International Cooperation

EPA's Role with the Regional Environmental Center (REC) for Central and Eastern Europe

20th Anniversary Logo of the Regional Environmental Center

The Regional Environmental Center (REC) for Central and Eastern Europe provides assistance in solving environmental problems in Central and Eastern Europe by promoting cooperation among governments, non-governmental organizations, businesses and other environmental stakeholders; and by supporting the free exchange of information and public participation in environmental decision-making. Established in 1990 by the United States, Hungary and the European Commission, the REC is a non-partisan, non-advocacy, not-for-profit international organization. 


History

The REC was created after the fall of the Berlin Wall, as the result of a 1989 U.S. Presidential Initiative to assist the emerging democracies of Central and Eastern Europe in addressing significant environmental challenges, while promoting regional cooperation. As part of this effort, EPA managed a robust program of environmental technical assistance in the region throughout the 1990s with financial support from USAID.

Learn more: Dark Past, Bright Future: Environmental Cooperation in Central and Eastern Europe and the New Independent States

  • The REC is legally based on a Charter that has been signed by the governments of 31 countries and the European Commission. The Charter officially confirms the institutional support of all Signatories for the REC’s mission and programs.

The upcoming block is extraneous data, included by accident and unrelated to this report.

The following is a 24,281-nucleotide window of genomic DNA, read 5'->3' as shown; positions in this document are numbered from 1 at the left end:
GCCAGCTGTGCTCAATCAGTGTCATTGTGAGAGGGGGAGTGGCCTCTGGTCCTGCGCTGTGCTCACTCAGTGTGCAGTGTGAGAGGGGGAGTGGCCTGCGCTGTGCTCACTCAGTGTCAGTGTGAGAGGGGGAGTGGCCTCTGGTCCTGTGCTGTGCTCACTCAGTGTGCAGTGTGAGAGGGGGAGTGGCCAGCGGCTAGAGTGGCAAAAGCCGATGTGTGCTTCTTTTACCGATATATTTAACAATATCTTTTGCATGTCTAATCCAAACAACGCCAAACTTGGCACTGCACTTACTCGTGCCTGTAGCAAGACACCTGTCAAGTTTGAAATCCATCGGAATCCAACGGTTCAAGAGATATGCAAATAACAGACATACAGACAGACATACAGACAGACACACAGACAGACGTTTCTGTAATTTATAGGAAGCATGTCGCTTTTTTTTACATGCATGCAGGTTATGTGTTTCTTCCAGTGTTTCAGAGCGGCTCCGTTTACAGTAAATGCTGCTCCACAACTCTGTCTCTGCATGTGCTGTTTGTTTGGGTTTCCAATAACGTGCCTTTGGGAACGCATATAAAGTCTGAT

• United States support for the REC was provided through the Support for East European Democracy (SEED) Act of 1989, which designated EPA as the U.S. Government lead in establishing the REC. More than twenty years later, EPA – through its Office of International and Tribal Affairs – remains the REC’s primary U.S. partner.
  • To date, the United States has provided more than $12 million in direct funding for the REC as well as significant in-kind technical support. 

Current Programs

The REC maintains its headquarters in Szentendre, Hungary (outside of Budapest), and also has country offices and field offices in 17 beneficiary countries: Albania, Bosnia and Herzegovina, Bulgaria, Croatia, the Czech Republic, Estonia, Hungary, Latvia, Lithuania, the former Yugoslav Republic of Macedonia, Montenegro, Poland, Romania, Serbia, Slovakia, Slovenia and Turkey.
 
REC programs focus on four major topic areas:
  • Strengthening institutions for sustainable development; 
  • Capacity-building and partnership support;
  • Sustainable management and use of natural resources; and
  • Integration of environmental concerns such as climate change and environmental health into relevant policy sectors such as energy and transportation.

The REC will celebrate its 25th anniversary in 2015.